What Are Silver Amalgam Fillings?

Silver amalgam has been the filling of choice for the past 150 years because of its ease of placement, its durability in the harsh oral environment, and its low cost. Today, about 73% of dentists in North America are still using silver amalgam as a dental restorative material.1

Amalgam fillings last between 5.5 to 11.5 years at which time they need to be replaced because of leakage around the edges, excessive corrosion, and underlying decay.2

An amalgam is defined as a mixture. In the case of dental fillings, an amalgam is a mixture of mercury with other metals. Each filling contains up to 50% mercury with silver making up 30% of the mixture and the remaining 20% consisting of copper, tin and zinc. It is inaccurate to call these fillings “silver fillings” because it is not the material in the greatest concentration. These fillings should more properly be called “mercury fillings”. Most people are not aware that all those blackish, silver colored fillings in their mouths each contain up to 50% mercury, a poison more toxic than lead or arsenic.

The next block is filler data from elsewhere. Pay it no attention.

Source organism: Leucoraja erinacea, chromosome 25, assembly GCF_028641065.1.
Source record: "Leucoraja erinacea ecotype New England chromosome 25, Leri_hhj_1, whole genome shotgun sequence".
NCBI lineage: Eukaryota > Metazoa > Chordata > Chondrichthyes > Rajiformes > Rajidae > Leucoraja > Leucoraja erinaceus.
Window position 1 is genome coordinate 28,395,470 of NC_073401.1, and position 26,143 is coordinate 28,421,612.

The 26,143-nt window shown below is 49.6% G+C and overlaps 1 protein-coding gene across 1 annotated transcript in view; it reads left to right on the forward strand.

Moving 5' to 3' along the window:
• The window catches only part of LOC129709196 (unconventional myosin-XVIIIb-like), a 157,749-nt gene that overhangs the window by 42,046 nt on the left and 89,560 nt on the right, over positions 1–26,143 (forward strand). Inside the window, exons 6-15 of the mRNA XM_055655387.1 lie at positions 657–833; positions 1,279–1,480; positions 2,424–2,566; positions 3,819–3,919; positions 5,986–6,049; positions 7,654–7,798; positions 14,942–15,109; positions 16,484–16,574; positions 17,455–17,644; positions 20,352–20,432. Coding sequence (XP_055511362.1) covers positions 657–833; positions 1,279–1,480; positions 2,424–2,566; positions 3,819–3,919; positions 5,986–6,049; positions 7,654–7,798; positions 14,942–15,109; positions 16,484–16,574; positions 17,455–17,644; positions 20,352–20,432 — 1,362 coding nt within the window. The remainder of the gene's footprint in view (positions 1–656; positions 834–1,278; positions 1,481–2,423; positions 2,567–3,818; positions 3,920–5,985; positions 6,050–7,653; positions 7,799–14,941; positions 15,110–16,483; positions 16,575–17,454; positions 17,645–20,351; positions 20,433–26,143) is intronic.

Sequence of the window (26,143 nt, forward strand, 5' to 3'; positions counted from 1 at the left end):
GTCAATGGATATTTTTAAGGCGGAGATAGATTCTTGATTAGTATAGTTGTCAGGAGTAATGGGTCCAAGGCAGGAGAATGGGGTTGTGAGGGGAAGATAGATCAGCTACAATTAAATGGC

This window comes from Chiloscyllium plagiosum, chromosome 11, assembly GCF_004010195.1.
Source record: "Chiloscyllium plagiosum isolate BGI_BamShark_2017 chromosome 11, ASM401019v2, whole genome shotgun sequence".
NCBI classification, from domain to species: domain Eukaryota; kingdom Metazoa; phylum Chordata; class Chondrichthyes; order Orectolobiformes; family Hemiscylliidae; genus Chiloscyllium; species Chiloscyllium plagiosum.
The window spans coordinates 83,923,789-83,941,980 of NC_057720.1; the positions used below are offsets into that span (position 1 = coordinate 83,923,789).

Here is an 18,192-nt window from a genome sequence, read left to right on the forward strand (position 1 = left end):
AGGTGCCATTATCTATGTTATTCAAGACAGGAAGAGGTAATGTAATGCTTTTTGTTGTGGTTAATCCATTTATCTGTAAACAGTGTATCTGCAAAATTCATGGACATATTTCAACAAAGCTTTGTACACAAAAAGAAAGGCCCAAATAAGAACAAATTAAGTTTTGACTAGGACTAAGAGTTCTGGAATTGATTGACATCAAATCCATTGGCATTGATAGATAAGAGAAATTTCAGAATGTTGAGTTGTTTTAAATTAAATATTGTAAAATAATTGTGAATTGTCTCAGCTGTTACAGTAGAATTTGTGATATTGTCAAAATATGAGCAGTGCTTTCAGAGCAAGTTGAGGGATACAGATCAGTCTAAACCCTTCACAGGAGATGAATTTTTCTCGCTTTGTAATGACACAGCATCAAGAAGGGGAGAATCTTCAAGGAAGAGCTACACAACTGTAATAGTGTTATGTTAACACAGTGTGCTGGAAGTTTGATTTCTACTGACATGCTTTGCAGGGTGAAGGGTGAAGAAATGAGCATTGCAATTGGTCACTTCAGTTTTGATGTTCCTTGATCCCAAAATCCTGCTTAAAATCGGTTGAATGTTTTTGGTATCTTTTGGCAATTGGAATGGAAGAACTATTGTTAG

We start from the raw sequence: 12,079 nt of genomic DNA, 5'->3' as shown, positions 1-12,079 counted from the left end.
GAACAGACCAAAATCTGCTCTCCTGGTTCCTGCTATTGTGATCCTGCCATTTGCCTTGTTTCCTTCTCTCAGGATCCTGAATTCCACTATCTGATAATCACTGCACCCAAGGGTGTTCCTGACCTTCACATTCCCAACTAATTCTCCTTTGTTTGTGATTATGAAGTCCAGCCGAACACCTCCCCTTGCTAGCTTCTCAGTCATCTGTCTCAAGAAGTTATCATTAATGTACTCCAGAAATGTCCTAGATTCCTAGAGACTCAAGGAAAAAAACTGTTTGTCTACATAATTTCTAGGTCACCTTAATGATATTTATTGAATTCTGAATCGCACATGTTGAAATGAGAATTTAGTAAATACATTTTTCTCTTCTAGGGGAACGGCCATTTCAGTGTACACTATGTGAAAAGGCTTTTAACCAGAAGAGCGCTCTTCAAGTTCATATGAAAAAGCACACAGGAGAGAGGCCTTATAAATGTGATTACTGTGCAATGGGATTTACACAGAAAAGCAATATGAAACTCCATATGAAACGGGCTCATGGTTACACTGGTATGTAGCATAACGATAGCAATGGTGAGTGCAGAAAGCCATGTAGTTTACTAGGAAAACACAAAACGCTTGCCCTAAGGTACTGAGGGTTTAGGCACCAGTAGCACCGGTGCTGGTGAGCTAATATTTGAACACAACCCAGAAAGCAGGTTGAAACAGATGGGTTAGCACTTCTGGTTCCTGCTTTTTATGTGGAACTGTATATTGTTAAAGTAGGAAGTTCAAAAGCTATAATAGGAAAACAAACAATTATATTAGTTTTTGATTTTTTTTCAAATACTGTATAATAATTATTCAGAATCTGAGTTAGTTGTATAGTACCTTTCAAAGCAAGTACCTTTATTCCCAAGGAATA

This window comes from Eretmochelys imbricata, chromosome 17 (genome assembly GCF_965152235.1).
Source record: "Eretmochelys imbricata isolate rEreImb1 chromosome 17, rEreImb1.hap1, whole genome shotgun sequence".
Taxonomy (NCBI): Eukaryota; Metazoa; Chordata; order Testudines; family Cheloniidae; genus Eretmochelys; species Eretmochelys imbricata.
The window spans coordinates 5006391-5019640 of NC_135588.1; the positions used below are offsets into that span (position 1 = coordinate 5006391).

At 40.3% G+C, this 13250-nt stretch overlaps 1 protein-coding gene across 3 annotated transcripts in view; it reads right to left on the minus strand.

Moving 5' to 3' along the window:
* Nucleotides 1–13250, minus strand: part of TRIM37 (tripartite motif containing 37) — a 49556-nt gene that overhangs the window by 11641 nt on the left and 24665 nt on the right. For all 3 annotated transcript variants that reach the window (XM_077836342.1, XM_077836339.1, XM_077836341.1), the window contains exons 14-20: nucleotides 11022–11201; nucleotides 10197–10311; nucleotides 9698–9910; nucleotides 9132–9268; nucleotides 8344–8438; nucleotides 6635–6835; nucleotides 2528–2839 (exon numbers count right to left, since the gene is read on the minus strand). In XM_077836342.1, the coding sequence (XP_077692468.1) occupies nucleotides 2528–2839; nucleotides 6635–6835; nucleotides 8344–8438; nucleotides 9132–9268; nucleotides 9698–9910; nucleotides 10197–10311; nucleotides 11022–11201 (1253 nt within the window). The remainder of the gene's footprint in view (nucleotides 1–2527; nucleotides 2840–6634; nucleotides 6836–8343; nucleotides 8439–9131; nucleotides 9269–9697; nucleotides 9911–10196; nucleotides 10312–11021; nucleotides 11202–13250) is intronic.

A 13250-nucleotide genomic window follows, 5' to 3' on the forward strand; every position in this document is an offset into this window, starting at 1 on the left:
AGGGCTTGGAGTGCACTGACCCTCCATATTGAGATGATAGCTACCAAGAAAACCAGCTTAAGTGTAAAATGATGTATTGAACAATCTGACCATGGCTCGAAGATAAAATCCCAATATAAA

The average amalgam filling contains close to one gram of mercury. To put this into perspective, that is enough mercury to contaminate a 5 acre lake and declare it unsuitable for drinking and fishing according to the Environmental Protection Agency. It also is as much as is typical found in a mercury thermometer, which is considered a biohazard if broken.

Discover Magazine wrote an interesting article on the topic of mercury exposure in our environment and from our fillings entitled “Our Preferred Poison”.

Footnotes:
  1. Clinical Research Associates Newsletter, December 2001
  2. Maryniuk G.A. In search of treatment longevity—A 30 year perspective. JADA 109(5):739-744, 1984.
  3. Discover Vol. 26 No 03, March 2005, Biology & Medicine

Disclaimer: Most dentists are not of the view that mercury amalgam is harmful to your health.